While data on cost of production, at the global and well as national level is poorly documented. It is interesting to note that even with a high cost of production, compared to global markets, the cost of indigenously manufactured medical devices is just one-third or one-fourth the cost of their imported counterparts.
Addressing the faculty and students of Sree Chitra Tirunal Institute of Medical Sciences and Technology in Thiruvananthapuram, Union Minister, Shri Jitendra Singh said, “We are now among the five countries of the world which have the richest resource of these (medical) devices. The other countries are the USA, Japan, Brazil, and China. But our tools are more cost-effective, our cost is just one-third or one-fourth of the cost of those in other countries.”
An example of this was seen during the pandemic, when the average cost of ventilators, which were mostly imported, was approximately Rs. 15 lakhs. With a boost in domestic manufacturing, the average cost now ranges between Rs. 2 lakhs to Rs. 10 lakhs. This indicates that India’s cost of production for medical devices is relatively lower than that of the global market, albeit it is still a contributing factor to high cost of finance.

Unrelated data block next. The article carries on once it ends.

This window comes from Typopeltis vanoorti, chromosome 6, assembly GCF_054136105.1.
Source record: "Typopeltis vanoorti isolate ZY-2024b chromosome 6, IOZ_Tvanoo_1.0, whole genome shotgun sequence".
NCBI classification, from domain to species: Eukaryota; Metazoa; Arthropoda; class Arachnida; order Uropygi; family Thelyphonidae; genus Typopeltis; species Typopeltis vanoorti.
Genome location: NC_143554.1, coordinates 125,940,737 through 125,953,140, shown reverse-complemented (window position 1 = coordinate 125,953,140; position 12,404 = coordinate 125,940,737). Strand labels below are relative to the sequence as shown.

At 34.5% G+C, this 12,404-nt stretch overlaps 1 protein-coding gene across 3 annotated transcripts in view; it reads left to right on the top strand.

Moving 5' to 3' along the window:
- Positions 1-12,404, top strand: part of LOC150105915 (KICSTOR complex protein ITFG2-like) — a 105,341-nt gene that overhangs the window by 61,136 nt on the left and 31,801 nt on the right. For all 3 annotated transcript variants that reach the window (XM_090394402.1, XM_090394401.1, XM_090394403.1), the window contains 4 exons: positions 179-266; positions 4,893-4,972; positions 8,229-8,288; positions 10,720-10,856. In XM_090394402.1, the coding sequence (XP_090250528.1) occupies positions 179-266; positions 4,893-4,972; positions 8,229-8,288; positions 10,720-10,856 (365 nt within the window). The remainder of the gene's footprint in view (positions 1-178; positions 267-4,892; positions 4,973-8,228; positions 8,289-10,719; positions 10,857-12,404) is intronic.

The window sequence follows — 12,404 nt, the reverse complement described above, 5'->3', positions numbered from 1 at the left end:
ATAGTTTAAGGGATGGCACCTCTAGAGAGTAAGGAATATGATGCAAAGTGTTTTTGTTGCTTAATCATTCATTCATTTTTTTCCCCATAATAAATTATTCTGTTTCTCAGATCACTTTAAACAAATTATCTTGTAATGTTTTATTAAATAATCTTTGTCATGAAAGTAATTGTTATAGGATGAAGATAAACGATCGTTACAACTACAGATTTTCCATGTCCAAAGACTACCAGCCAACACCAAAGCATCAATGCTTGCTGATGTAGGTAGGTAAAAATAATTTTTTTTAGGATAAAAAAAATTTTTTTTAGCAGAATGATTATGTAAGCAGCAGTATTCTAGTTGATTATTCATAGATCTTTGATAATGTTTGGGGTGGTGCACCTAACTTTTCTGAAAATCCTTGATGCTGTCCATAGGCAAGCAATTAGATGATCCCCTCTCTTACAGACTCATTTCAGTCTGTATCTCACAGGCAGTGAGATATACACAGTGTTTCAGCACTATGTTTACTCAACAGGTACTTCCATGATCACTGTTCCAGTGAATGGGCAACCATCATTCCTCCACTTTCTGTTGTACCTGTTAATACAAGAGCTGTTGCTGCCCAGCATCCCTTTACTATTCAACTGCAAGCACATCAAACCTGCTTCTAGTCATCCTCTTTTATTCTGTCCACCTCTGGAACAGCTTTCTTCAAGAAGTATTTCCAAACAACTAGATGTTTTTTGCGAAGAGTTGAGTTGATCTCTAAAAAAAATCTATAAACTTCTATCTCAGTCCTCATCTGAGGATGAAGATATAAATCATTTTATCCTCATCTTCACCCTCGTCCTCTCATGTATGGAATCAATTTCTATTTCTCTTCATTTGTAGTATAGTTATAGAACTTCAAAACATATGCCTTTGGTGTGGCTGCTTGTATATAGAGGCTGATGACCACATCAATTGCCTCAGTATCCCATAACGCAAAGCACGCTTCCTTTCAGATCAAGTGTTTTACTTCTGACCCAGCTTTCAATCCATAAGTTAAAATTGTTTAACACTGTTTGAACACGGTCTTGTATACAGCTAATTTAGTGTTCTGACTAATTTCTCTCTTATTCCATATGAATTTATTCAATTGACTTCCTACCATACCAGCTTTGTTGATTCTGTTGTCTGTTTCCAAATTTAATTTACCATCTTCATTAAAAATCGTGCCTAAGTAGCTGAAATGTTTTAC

Thus, the question that arises here is, how can this high cost of production be reduced?
The answer to this lies in the Schemes for Promotion of Medical Device Parks and Assistance to Medical Device industry for Common Facility Centre. These schemes allow for creation of infrastructure in “parks” which house manufacturing units of different manufacturers. With different units having access to this infrastructure will help in significant cost reductions in the manufacturing process. Industry estimates suggest that the cost of production will be reduced by 40% – 50% with the implementation of these schemes.